Today’s Post by Joe Farace
The use of LED lighting gear originated in the world of television and many lighting equipment manufacturers have adapted the technology for still photography. And when you think about it, it makes sense because the origins of the sensor technology used in today’s DSLRs and mirrorless cameras all began with video cameras.
Which brings me to one of the first questions people ask me about using LED lighting for portraits: “Isn’t the color bad?” The short answer is no.
While the color response curves of video and still photography sensors are different than our eyes, there are ways to tell if a light source is “color correct.” If you have time, read I’ve written before about Color Rendering Index and color temperature. The short take: CRI is a quantitative measure of a light source’s ability to faithfully reveal an object’s colors when compared to an ideal light source.
Nowadays there is also Television Lighting Consistency Index to be considered. The European Broadcasting Union’s Technical Committee approved a recommendation that was designed to help broadcasters assess new lighting equipment or re-assess the quality of their existing lighting.
TLCI uses a method similar to CRI and compare a standard set of colors under a test light with that from a black body light source or daylight. The colors are mathematically modeled so a test can be run using software containing an average of a many (video) camera’s responses.
Unlike CRI that does not indicate the apparent color of the light source, TLCI uses multiple color temperature sources producing an index rating that ranges from 0 – 100, with a perfect light source having a TLCI of 100. Out here in the real world, any light source having a TLCI of 85 or higher will be usable for still photography with little or no color correction. As time goes by I expect that more and more manufacturers will integrate this measurement into their specifications.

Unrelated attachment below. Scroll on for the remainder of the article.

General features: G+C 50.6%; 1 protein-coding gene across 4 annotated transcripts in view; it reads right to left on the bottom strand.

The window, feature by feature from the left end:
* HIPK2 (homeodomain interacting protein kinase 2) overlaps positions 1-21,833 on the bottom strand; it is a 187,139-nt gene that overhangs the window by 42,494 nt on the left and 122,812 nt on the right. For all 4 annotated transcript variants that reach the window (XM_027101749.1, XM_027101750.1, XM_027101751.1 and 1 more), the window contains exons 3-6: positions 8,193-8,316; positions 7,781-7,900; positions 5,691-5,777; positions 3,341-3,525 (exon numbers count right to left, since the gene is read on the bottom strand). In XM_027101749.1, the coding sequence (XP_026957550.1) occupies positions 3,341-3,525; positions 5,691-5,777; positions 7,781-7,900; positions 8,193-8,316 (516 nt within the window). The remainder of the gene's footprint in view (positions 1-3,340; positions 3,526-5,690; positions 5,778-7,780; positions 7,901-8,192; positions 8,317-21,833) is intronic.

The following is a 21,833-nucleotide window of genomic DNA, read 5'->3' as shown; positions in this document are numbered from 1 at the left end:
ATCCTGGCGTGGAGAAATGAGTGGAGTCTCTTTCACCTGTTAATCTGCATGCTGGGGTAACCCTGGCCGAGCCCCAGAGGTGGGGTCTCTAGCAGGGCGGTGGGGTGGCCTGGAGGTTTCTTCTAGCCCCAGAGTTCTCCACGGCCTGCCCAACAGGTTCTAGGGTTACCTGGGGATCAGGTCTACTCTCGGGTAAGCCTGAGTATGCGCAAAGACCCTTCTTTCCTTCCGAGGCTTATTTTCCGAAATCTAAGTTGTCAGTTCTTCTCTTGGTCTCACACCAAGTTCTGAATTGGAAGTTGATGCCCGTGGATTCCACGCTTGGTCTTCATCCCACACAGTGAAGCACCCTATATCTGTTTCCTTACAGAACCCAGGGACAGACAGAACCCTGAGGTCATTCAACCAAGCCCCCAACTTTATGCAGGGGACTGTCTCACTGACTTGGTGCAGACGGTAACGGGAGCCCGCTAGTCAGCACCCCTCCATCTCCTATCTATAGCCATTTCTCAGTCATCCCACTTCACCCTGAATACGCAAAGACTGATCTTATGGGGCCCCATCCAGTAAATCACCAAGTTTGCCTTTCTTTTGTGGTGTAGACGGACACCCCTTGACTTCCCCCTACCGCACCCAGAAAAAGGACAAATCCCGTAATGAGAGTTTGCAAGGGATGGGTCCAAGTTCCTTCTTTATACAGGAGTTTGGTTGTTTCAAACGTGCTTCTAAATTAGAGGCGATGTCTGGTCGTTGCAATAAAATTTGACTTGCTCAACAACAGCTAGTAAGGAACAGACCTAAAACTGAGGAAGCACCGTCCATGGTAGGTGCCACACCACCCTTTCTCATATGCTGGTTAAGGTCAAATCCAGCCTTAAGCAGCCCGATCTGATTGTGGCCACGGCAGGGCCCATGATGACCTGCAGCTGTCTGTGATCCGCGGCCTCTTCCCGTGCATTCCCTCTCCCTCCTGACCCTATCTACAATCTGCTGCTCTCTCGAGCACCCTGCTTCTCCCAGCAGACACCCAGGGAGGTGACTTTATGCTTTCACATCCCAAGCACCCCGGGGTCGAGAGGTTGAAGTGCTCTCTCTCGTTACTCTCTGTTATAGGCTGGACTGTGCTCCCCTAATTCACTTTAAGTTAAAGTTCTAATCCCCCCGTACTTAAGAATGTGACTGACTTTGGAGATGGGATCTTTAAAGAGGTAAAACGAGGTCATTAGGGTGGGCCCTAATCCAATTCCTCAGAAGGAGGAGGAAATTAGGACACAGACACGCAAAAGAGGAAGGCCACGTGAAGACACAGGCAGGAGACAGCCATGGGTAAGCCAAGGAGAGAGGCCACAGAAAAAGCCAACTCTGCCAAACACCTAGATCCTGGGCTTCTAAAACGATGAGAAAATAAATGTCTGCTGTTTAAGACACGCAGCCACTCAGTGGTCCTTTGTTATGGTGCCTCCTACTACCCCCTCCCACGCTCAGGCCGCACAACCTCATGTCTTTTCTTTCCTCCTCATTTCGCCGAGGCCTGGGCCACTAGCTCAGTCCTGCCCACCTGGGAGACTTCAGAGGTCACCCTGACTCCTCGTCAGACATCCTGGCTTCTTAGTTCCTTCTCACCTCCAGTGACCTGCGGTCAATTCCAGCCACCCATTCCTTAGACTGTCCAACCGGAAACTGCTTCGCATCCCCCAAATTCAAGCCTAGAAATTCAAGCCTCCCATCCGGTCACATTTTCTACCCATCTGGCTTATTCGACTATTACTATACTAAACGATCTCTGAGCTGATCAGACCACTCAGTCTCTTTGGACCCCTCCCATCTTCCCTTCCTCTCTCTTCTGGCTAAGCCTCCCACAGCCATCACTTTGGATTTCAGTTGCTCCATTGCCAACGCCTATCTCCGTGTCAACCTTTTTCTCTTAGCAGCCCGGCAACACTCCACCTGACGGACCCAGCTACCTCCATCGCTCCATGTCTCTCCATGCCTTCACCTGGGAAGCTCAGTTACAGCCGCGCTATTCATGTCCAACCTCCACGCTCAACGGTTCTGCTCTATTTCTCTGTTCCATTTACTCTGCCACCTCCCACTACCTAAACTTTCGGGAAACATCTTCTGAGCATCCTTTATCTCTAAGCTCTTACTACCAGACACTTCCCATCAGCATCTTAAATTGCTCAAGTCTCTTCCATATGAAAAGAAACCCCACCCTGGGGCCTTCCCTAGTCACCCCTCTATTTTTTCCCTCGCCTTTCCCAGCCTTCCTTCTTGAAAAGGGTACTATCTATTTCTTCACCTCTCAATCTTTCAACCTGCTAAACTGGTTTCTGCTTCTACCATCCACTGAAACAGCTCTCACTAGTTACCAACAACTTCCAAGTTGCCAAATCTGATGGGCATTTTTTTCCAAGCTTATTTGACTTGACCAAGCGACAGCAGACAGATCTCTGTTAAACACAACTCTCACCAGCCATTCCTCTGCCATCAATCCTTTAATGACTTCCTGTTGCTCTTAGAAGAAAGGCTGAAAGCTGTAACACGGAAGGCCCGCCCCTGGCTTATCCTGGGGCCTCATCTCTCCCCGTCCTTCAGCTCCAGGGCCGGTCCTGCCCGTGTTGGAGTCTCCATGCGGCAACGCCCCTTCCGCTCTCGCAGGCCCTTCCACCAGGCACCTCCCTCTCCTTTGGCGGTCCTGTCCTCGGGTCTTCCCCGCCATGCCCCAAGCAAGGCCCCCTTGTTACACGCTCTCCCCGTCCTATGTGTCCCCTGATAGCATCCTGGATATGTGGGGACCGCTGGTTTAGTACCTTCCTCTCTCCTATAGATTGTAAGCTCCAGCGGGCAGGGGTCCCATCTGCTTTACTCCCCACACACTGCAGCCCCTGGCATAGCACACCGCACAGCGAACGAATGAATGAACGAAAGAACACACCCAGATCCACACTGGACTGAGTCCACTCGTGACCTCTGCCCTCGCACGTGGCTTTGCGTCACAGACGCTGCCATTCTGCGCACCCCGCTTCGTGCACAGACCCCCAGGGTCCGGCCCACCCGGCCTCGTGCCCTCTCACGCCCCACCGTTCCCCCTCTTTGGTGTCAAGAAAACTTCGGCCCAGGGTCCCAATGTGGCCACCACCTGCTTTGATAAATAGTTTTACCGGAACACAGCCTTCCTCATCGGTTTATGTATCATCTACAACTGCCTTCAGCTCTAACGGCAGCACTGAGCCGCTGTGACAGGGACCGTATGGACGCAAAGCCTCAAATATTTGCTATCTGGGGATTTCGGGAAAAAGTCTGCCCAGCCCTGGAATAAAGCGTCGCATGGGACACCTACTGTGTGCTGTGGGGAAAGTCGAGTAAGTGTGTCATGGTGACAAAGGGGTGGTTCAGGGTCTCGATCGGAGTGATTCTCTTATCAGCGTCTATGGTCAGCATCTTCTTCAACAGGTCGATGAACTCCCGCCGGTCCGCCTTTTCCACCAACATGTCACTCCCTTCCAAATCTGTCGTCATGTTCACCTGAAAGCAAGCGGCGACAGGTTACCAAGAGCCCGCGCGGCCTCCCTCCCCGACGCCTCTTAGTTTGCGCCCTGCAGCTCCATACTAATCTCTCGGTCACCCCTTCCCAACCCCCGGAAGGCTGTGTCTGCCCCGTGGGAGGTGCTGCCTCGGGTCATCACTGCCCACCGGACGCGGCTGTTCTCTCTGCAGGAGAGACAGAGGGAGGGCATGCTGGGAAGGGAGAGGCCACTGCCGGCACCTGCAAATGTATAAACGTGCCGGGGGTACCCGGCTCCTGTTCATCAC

Take Rotolight’s NEO LED lighting system for example: I originally reviewed these lights for Shutterbug; you can read it on-line. Right now, the original NEO has been discontinued but the newer NEO2 ($206.14) has a TLCI of 91, which amounts to color errors so small that no matter whatever Photoshop, Lightroom or software color correction tool you prefer, the image files would not need correcting. You can read my First Impressions: Rotolight NEO 2 Explorer Kit by clicking here.
How I made this shot: Pam Simpson, above, was photographed using an original NEO LED light that was placed at camera left (see setup image above) and an Rotolight RL-48 with gold gel from the included Color FX Filter Pack used as backlight. My late and lamented Rotolight Anova was placed near the back of my home studio, bounced off the ceiling and used as fill. Camera used was a Panasonic Lumix GH4 with Olympus 45mm f/1.8 lens with an exposure of 1/80 sec and f/1.8 at ISO 800.
If you’re interested in shooting portraits and learning how I use cameras, lenses and lighting in my in-home studio or on location, please pick up a copy of Studio Lighting Anywhere that’s available from Amazon.com with new copies selling for $15.69. Used copies are selling from $6.94 as I write this, which is a heckuva deal for all of the useful information found in the book. The Kindle edition is $14.97 for those preferring a digital format.